Brendan Rizzo, technical director EMEA at HP Security Voltage, takes the position that the very fact that the PCI Council saw fit to release an out-of-band update underscores the real threat that the recent SSL and TLS vulnerabilities pose to payment security. But on the 14 month transition period he warns: "If companies do not start to formalise a plan for appropriate security upgrades right away, any breach that they might incur could result in tough questions being asked and, ultimately, in significant reputational damage - even if it occurs before the PCI Council's implementation deadline." Indeed, as Raimund Genes, chief technology officer at Trend Micro, pointed out, compliance with PCI v3.1 does not mean 100 percent security, telling SCMagazineUK.com, “It's good (that the PCI SSC) has redefined minimum standards, to appreciate that what was good two years ago is obsolete now, and to beef it up and make it better. But it is a minimum layer and doesn't mean that you've done everything possible (to ensure data security) and you should do more.”
Paul Hampton, payments security expert at Gemalto was quicker to defend the PCI perspective insisting that it, "needs to find a balance between realistic time scales and allowing vendors, especially slower moving businesses, time to move onto a different solution." Hampton explained that they may need more time to gather knowledge about changing their systems to one that is right for their customers and finding another secure solution. Ideally, you'd want everyone to move across straight away when there is a vulnerability, and in some cases it is just a case of flicking a switch to change the technology quickly – but for PCI regulated businesses, they often need more time to make the changes necessary. "I believe that the timeframes reflect the fact that many merchants are reliant upon third parties for the security of their environment" says Kevin Burns, head of solutions architecture at Vodat International who continues: "SSL/TLS is used in both the physical store as well as the online environment. As a result, the change is complicated, as the retailer has to plan an upgrade to remote devices and in some implementations that may well mean sending engineers out to sites all over the world."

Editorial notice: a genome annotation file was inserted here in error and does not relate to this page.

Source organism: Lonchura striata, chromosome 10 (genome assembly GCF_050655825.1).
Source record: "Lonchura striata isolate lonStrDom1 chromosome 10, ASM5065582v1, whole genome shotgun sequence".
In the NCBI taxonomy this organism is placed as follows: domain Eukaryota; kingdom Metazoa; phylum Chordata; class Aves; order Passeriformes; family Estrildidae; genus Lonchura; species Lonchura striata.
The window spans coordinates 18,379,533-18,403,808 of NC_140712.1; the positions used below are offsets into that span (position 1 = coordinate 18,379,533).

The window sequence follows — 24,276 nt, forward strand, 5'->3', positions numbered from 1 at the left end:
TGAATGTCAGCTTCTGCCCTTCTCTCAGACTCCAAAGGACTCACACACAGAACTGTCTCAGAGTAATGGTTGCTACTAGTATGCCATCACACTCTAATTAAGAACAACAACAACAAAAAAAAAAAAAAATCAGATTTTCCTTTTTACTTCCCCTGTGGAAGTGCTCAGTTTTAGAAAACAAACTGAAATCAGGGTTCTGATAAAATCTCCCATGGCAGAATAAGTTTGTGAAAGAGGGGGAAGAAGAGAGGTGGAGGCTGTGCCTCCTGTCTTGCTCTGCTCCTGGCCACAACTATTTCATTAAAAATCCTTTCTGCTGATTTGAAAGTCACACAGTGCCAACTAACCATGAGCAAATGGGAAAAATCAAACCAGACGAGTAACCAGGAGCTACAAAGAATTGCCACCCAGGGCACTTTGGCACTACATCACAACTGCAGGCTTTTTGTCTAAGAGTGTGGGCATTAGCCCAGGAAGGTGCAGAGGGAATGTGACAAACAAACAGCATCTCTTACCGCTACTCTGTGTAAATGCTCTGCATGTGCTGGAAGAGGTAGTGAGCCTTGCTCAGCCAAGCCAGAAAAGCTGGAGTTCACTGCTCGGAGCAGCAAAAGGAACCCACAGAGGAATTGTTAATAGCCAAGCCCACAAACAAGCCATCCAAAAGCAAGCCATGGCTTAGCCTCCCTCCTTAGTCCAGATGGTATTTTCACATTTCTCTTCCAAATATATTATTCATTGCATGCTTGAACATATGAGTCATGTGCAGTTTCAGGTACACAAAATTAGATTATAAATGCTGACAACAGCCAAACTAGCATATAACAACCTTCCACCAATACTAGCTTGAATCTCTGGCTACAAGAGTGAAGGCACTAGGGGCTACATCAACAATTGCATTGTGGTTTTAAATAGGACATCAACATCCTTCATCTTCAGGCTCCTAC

The bottom line being, then, that while 14 months is really too long to deal with a known security vulnerability, it may well be that having a plan and sticking to it is as far as the PCI SSC can reasonably be expected to go. After all, service providers and retailers alike should already have a strategy in place to mitigate these well publicised risks and provide the relevant upgrades.
Also see SC eConference on PCI V3, beyond compliance, with keynotes from Jeremy King, International director PCI SSC and Tracey Long, Payment Security, PCI DSS compliance manager, WorldPay, as well as sponsored sessions from Rapid 7 and Alien Vault.
Plus see interview clip with Jeremy King at SC Congress this year lower down on the SC home page.